Tag Archives: imaginative

The Story of the Treasure Seekers

Author: Edith Nesbitthe story of the treasure seekers

My rating: 3 of 5

The Bastable children (all six of them) are aware in a vague sense that their family’s fortunes have fallen: there isn’t pocket money for them anymore, expensive treats are missing from dinner now, they’ve been pulled out of their school on a long-term holiday, and their father seems to spend nearly all his time at work now. And being bright, clever children with lots of spare time on their hands and no mother living to keep them in check, the six siblings determine to seek out a treasure in order to restore their family’s fortunes. Only, they can’t decide quite how to go about the business. Noel thinks he should either sell poetry or marry a princess (maybe both). Oswald thinks they ought to be highwaymen, which Dora (the eldest) disapproves of very strongly. Alice wants to try using a divining rod. In short, everyone has an opinion, and no one agrees . . . and so it is decided that they will try out each of their ideas in turn to see if any of them will work.

I’ve always enjoyed Edith Nesbit’s writing, ever since I first discovered The Railway Children when I was in middle school. Her writing is, naturally enough, a bit old fashioned (being that she wrote in the late 1800’s), but her writing is just the sort of children’s adventure that always feels timely and homey. She understands children very, very well. (Not to mention that her writing was hugely influential on any number of more recent authors, including C. S. Lewis, and has thus, in a sense, passed into contemporary literature more than we’re aware.) In any case, although I generally love her writing without reserve, I am of two minds regarding The Story of the Treasure Seekers, which I just read for the first time. The premise is absolutely smashing, and her execution of it is brilliant–at once both touching and highly amusing. The Bastable children are highly developed as characters, perhaps more so than in most of her other books. And I think this is where the story got off on the wrong foot for me. Because, you see, Oswald is the one telling the story. And he’s remarkably well written. As a twelve-year-old boy who thinks rather too well of himself, who is falsely modest, and who is at times shockingly sexist. Not to mention, he’s trying to hide his identity for most of the book, only he keeps forgetting himself and referring to himself in the first person–exactly the blundering, cute attempts a kid would make, and it really is brilliant, but it’s also annoying to read. I would have enjoyed this story a lot more if, say Noel or Alice had been telling the story, especially Alice with her fierce determination and loyalty. I guess I would leave reading The Story of the Treasure Seekers up in the air regarding recommending it or not; it’s a classic, but don’t judge all of Nesbit’s writing by this one book. I’d really recommend reading Five Children and It before trying this one.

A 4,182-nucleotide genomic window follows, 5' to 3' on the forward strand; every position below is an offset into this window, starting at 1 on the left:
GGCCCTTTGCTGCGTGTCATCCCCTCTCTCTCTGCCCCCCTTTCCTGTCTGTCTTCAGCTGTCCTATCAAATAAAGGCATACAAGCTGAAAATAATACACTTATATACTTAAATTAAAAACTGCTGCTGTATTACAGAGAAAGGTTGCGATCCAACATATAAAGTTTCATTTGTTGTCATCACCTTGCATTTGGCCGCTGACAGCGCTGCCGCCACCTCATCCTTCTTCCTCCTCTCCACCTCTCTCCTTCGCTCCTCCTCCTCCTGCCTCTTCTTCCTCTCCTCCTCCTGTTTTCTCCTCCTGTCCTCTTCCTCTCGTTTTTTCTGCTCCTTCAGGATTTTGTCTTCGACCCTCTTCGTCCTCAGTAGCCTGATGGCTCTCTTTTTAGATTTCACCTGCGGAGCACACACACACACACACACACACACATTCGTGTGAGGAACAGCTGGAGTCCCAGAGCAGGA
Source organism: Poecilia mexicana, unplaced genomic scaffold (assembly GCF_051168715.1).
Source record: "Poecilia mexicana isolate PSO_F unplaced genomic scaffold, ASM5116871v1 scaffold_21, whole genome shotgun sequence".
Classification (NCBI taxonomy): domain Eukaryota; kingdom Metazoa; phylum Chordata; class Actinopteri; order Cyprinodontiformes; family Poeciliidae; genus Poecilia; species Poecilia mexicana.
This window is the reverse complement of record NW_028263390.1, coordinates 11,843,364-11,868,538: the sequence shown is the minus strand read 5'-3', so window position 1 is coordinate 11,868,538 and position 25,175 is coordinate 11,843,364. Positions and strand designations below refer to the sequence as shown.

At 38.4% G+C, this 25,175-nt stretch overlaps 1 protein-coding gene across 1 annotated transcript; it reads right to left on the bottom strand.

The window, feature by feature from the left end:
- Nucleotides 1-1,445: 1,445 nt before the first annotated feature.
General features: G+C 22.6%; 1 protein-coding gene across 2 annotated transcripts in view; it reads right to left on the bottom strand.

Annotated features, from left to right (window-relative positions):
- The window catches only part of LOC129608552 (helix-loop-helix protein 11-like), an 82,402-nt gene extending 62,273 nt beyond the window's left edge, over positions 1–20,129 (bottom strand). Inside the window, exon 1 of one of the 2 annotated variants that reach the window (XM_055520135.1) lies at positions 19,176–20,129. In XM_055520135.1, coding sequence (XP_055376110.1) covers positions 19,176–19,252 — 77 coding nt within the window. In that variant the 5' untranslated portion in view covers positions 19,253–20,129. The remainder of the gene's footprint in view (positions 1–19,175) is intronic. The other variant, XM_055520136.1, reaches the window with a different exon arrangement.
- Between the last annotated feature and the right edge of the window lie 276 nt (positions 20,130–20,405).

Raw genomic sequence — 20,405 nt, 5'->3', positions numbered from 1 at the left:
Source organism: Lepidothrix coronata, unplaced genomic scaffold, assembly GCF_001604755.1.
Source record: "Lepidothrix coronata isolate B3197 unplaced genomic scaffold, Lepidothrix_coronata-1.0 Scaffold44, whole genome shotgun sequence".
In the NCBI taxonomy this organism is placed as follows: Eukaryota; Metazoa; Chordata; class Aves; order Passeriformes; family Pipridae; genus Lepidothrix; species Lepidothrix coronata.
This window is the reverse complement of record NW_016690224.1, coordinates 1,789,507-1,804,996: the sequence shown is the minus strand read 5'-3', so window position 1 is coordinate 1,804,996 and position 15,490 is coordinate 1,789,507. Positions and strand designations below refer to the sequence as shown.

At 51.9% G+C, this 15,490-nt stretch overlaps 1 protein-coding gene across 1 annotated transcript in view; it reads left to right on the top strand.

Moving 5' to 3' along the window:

Note: Although I have a Puffin edition pictured here, this book is old enough it’s public domain. You can get an electronic copy for free at Project Gutenberg if you just want to try it before committing to anything.


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Author/Illustrator: Kazu Kibuishicopper

My rating: 5 of 5

Copper and his dog Fred have the most unusual adventures. Sometimes it’s surfing incredible waves or going fishing. Other times, they travel in space or hop across mushroom tops over a huge gorge (ignoring the nearby bridge). Occasionally, they even do something normal like go shopping. Whatever the case, their imaginations illuminate the situation, providing both fun and insight–even if Fred does get a bit carried away.

My first experience with the work of Kazu Kibuishi was his incredible graphic novel series, Amulet. I was delighted to find this collection of his webcomic, Copper, at the library recently (although many of the comics presented in this volume are also available at his website. While his other works are more traditional graphic novels, Copper is more of a comic-strip sort of work. Most of the clips are only one page long and are completely self-contained, although there is something of a continuity and connection between them. I love the art style used in these comics; it’s classic Kibuishi, but with a simpler, more basic design than most of his other works. It really works well for the story. The characters are wonderful as well. Copper himself is optimistic and cheerful, but basically level-headed. And immensely imaginative–a substantial portion of the stories take place in his head, transforming the mundane into the incredible. And Fred . . . a talking dog with an imagination as huge as his boy’s. And I just love the way he’s so pessimistic about things at first, but then when he tries them, he ends up getting carried away and overdoing it. Too funny! I think Copper is a great collection for anyone, young or old, who enjoys creativity and a good laugh.

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